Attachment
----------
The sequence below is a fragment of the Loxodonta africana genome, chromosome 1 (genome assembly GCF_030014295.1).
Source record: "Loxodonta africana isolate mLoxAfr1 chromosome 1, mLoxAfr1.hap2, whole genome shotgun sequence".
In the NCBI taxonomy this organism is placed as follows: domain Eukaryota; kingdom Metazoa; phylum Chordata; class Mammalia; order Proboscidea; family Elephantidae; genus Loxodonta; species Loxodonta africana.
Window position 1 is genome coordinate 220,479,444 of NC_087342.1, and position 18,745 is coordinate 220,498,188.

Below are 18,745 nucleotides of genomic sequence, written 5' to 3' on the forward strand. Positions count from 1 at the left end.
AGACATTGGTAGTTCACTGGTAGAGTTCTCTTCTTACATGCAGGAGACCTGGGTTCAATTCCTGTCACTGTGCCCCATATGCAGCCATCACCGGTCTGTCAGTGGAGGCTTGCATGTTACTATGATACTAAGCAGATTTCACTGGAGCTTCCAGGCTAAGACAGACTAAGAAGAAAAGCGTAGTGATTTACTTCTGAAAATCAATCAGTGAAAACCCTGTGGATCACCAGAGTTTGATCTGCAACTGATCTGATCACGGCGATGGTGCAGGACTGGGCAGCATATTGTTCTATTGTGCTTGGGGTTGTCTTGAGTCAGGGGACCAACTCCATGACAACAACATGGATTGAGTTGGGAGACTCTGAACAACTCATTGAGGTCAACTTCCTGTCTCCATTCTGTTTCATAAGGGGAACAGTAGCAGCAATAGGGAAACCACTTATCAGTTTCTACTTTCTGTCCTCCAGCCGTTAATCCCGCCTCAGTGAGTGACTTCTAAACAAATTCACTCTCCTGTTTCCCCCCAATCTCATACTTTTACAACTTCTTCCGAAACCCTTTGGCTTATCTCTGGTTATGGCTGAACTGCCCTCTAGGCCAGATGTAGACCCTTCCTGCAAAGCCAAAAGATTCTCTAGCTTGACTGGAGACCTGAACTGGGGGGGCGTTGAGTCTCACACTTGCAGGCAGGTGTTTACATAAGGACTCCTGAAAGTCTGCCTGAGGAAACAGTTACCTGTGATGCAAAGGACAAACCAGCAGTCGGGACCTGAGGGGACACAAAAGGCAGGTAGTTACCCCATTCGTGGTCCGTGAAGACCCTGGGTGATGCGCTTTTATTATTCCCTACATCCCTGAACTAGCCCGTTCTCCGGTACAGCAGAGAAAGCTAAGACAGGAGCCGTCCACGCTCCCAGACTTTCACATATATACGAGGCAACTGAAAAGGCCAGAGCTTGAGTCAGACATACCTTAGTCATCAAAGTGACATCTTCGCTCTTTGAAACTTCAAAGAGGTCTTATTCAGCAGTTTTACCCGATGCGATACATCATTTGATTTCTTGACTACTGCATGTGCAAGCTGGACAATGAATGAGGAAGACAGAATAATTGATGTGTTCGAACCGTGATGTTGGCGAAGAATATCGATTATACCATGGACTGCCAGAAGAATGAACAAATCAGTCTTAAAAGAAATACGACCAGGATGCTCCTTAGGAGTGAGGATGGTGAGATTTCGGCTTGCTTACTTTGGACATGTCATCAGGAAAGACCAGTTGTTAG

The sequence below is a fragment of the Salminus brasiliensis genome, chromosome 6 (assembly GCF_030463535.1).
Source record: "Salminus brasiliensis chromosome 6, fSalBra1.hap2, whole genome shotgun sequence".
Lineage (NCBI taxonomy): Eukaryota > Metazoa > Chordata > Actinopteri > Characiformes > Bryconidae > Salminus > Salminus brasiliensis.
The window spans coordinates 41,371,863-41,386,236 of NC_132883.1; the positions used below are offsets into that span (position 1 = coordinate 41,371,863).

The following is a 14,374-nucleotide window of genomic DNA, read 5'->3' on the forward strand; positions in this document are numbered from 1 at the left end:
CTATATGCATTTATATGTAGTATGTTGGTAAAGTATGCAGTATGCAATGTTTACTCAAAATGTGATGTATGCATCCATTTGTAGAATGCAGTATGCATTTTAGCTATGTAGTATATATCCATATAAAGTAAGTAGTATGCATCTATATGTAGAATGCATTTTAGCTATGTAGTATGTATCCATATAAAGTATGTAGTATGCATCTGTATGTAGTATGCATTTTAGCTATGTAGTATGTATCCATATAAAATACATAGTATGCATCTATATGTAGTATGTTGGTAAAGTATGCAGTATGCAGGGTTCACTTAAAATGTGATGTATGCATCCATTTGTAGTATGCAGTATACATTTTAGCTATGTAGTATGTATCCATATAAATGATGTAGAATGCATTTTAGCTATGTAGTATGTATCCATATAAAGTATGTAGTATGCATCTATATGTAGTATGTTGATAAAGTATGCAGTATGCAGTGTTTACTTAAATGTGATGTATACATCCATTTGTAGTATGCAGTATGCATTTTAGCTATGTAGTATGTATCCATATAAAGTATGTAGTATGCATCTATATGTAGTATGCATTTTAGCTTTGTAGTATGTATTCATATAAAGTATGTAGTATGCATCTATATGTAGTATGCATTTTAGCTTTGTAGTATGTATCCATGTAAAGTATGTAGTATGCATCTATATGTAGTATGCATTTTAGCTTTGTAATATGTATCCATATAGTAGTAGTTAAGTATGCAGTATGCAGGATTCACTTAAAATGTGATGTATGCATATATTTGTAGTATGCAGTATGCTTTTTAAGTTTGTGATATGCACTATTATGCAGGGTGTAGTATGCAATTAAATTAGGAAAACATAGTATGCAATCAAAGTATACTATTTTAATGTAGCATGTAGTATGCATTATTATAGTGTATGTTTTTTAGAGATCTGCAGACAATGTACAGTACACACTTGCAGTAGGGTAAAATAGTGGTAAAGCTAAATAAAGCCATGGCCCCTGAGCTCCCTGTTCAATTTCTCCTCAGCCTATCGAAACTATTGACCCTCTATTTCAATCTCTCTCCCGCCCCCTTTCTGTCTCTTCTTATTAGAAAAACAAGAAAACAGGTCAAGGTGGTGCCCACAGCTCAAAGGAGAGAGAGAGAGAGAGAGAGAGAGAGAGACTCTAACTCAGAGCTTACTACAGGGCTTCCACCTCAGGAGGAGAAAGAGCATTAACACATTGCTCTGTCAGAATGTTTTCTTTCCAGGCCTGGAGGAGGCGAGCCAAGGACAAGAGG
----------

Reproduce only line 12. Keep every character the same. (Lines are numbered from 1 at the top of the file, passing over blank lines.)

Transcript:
CTATATGCATTTATATGTAGTATGTTGGTAAAGTATGCAGTATGCAATGTTTACTCAAAATGTGATGTATGCATCCATTTGTAGAATGCAGTATGCATTTTAGCTATGTAGTATATATCCATATAAAGTAAGTAGTATGCATCTATATGTAGAATGCATTTTAGCTATGTAGTATGTATCCATATAAAGTATGTAGTATGCATCTGTATGTAGTATGCATTTTAGCTATGTAGTATGTATCCATATAAAATACATAGTATGCATCTATATGTAGTATGTTGGTAAAGTATGCAGTATGCAGGGTTCACTTAAAATGTGATGTATGCATCCATTTGTAGTATGCAGTATACATTTTAGCTATGTAGTATGTATCCATATAAATGATGTAGAATGCATTTTAGCTATGTAGTATGTATCCATATAAAGTATGTAGTATGCATCTATATGTAGTATGTTGATAAAGTATGCAGTATGCAGTGTTTACTTAAATGTGATGTATACATCCATTTGTAGTATGCAGTATGCATTTTAGCTATGTAGTATGTATCCATATAAAGTATGTAGTATGCATCTATATGTAGTATGCATTTTAGCTTTGTAGTATGTATTCATATAAAGTATGTAGTATGCATCTATATGTAGTATGCATTTTAGCTTTGTAGTATGTATCCATGTAAAGTATGTAGTATGCATCTATATGTAGTATGCATTTTAGCTTTGTAATATGTATCCATATAGTAGTAGTTAAGTATGCAGTATGCAGGATTCACTTAAAATGTGATGTATGCATATATTTGTAGTATGCAGTATGCTTTTTAAGTTTGTGATATGCACTATTATGCAGGGTGTAGTATGCAATTAAATTAGGAAAACATAGTATGCAATCAAAGTATACTATTTTAATGTAGCATGTAGTATGCATTATTATAGTGTATGTTTTTTAGAGATCTGCAGACAATGTACAGTACACACTTGCAGTAGGGTAAAATAGTGGTAAAGCTAAATAAAGCCATGGCCCCTGAGCTCCCTGTTCAATTTCTCCTCAGCCTATCGAAACTATTGACCCTCTATTTCAATCTCTCTCCCGCCCCCTTTCTGTCTCTTCTTATTAGAAAAACAAGAAAACAGGTCAAGGTGGTGCCCACAGCTCAAAGGAGAGAGAGAGAGAGAGAGAGAGAGAGAGACTCTAACTCAGAGCTTACTACAGGGCTTCCACCTCAGGAGGAGAAAGAGCATTAACACATTGCTCTGTCAGAATGTTTTCTTTCCAGGCCTGGAGGAGGCGAGCCAAGGACAAGAGG